The Bitter and the Sweet

by Andrea Kolber


There’s something about traveling that stirs me. I feel alive and connected and alone all at once.

Recently we took a trip where we saw family and vacationed at the same time. This was significant for us because we don’t live near any relatives and we very much enjoy seeing them. Both my husband and I highly value our families and constantly struggle with the tension of living almost smack dab in between Oregon and Illinois.

Our trip was a gloriously chaotic time, which makes sense when you combine a 3 year old with a theme park, missed naps and long flights. But it was special for our little family; restorative, fun and hopeful. Time away always gives me much needed perspective on our life and journey and I have been craving that for a while now. But the detail I always forget is how bittersweet it can be.  

It’s hard for me to put my finger on the longing that I feel when I travel, especially after seeing people who are so dear to me. But of course, the inability to articulate it doesn’t change the reality. I felt it most poignantly this trip when I said goodbye to my younger brother at the airport.

After rushed travelling, car sickness and logistics were figured out, the weight of a goodbye sat on my chest in the humid Orlando departure lane. As I faced the reality that I won’t get to see him again soon, the lump in my throat began to form and my eyes burn as the parting comes too quick. When we hugged, I let myself feel sad because I was. But I felt that sadness at the same time I felt immensely grateful, because I was.  I love my brother, and his wife and my in laws…and I wish it didn’t always end too soon.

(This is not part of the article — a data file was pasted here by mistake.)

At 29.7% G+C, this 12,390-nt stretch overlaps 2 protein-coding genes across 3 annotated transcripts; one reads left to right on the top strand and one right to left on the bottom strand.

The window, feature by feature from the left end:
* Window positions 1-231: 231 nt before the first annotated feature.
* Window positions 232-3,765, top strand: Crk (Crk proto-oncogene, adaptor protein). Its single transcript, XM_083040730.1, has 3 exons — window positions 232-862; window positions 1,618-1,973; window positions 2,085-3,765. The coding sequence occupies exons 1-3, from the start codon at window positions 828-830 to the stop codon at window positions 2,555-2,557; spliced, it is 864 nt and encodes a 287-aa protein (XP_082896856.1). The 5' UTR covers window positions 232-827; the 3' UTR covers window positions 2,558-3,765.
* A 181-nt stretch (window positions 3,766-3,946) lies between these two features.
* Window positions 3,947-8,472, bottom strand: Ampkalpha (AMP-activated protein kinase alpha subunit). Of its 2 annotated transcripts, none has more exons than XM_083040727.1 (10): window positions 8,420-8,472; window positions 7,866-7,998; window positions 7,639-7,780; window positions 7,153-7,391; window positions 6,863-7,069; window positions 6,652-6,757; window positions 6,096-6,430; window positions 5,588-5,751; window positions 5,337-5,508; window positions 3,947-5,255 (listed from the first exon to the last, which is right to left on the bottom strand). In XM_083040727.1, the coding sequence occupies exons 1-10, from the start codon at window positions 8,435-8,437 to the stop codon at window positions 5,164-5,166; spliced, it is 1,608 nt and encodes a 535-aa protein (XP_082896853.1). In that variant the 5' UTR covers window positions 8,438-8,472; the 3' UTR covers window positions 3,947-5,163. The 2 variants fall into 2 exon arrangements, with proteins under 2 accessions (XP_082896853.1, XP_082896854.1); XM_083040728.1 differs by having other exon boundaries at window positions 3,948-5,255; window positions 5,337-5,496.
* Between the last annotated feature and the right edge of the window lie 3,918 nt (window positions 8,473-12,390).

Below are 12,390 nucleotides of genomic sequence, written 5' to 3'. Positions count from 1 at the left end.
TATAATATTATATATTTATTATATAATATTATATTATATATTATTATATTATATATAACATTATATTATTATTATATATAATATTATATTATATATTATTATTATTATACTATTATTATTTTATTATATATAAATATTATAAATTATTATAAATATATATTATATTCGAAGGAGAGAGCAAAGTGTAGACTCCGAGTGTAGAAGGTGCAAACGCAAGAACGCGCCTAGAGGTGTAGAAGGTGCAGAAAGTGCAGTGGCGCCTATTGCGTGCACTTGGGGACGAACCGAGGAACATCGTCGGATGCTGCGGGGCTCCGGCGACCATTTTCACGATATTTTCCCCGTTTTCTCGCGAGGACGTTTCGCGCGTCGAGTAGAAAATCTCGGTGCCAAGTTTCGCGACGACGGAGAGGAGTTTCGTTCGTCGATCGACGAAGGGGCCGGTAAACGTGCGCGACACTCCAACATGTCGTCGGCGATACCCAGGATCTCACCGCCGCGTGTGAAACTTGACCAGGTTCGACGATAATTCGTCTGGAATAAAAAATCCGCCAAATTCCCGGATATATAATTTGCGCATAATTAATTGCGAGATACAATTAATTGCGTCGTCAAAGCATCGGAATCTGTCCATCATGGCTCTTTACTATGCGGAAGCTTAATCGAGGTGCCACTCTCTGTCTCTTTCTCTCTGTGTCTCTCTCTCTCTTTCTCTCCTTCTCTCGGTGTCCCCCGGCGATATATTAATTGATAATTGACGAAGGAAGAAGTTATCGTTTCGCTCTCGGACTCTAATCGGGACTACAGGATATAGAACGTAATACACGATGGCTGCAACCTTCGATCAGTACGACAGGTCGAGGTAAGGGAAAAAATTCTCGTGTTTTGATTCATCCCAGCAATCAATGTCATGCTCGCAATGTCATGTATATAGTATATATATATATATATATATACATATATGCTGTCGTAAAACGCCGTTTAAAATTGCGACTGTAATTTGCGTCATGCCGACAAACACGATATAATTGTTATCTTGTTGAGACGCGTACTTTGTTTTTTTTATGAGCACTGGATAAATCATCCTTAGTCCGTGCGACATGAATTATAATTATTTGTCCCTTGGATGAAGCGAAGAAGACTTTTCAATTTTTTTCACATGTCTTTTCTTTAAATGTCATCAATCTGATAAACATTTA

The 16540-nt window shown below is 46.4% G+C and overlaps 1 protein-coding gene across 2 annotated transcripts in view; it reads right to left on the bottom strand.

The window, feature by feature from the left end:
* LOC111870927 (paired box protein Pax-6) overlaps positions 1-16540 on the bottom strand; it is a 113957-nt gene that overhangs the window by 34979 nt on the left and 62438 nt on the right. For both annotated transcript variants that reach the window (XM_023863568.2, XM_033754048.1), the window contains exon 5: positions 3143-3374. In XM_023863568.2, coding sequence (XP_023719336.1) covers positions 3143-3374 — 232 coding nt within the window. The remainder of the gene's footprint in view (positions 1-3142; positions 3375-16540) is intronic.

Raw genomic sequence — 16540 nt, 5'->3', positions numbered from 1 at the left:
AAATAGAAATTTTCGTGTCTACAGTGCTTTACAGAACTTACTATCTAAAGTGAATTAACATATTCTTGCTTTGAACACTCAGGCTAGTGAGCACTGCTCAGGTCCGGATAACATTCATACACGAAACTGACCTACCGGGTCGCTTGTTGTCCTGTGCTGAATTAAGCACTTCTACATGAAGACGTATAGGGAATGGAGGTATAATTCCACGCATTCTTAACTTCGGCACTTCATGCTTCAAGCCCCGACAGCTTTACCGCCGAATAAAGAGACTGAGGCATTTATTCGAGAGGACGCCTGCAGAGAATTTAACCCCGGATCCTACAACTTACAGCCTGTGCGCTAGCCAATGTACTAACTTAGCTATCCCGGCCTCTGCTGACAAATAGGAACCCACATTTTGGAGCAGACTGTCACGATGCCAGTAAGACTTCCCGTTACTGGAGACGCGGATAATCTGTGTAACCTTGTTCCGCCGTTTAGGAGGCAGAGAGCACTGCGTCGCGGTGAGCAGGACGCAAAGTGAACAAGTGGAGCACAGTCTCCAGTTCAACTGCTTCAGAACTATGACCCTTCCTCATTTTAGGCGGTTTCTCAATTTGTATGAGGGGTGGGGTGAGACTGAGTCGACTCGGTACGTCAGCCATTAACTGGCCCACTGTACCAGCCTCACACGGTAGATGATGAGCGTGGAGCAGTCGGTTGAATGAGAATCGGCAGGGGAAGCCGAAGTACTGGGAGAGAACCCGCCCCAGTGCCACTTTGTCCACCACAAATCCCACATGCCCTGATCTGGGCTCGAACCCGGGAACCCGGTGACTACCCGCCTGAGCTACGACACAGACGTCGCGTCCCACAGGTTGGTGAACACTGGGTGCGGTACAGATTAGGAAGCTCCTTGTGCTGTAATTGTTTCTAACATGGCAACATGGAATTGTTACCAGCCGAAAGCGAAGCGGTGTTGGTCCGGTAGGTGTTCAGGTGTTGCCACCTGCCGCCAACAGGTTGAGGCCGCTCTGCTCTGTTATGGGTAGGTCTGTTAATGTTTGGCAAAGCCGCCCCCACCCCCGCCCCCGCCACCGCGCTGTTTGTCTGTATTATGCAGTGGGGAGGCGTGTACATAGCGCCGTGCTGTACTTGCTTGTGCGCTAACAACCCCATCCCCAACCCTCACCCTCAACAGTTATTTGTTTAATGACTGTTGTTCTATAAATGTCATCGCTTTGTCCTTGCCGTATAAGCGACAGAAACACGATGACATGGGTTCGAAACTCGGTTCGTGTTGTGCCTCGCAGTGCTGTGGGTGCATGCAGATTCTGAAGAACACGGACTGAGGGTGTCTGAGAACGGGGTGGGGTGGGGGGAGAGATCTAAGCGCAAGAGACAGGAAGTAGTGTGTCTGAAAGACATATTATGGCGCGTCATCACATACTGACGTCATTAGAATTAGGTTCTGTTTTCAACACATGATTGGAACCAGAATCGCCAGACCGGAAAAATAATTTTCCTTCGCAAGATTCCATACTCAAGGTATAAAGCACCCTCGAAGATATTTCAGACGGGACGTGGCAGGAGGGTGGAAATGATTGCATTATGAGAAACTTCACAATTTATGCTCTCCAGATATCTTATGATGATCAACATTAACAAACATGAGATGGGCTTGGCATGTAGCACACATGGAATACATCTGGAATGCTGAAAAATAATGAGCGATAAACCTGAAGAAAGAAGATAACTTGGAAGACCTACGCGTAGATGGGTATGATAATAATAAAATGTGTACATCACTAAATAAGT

This experience reminded me of each precious connection that I wish I had the energy, resources and time to foster and grow.

And that’s the crux of the thing. I don’t have all the energy, time and resources and so I don’t get to be there for all the things I would like.

I wish I could go visit each of my ten nieces and nephews, especially the newest twin girls.

I wish my daughter’s grandparents could see every new change as she transforms under my eyes.  

I wish my siblings and sibling in laws could come over for Sunday dinner and hang out on our patio.

And I wish I could have hugged my mom on her birthday.

But the thing I’ve been noticing is that even if we all lived in some weird tight little bubble where we were connected at the hip, we would probably still have some of this feeling. It’s the feeling that things will continue to change and grow no matter what and you can’t stop it.

So whether you live across the country or down the street from your precious people, you probably know this feeling. We all will face it at some point, some just more frequently than others.

But when I’m tempted to just crawl in a cave and walk away from the connections that are bittersweet, because let’s be honest— feeling those feelings isn’t always easy—I remember that the bitter offsets the sweet. That protecting myself from the bitter actually causes me to numb the sweet. We can’t dull one set of feelings. We either feel the whole spectrum, or we get to feel nothing.

So I choose to feel it all.

I choose to recognize that while I don’t have all of the time energy and resources, I do have some. So I’ll do my best to steward that well and love well, and live fully right in the place God has me; because I don’t want to miss a thing.  

 

Linking up this week over at: 3dlessons4life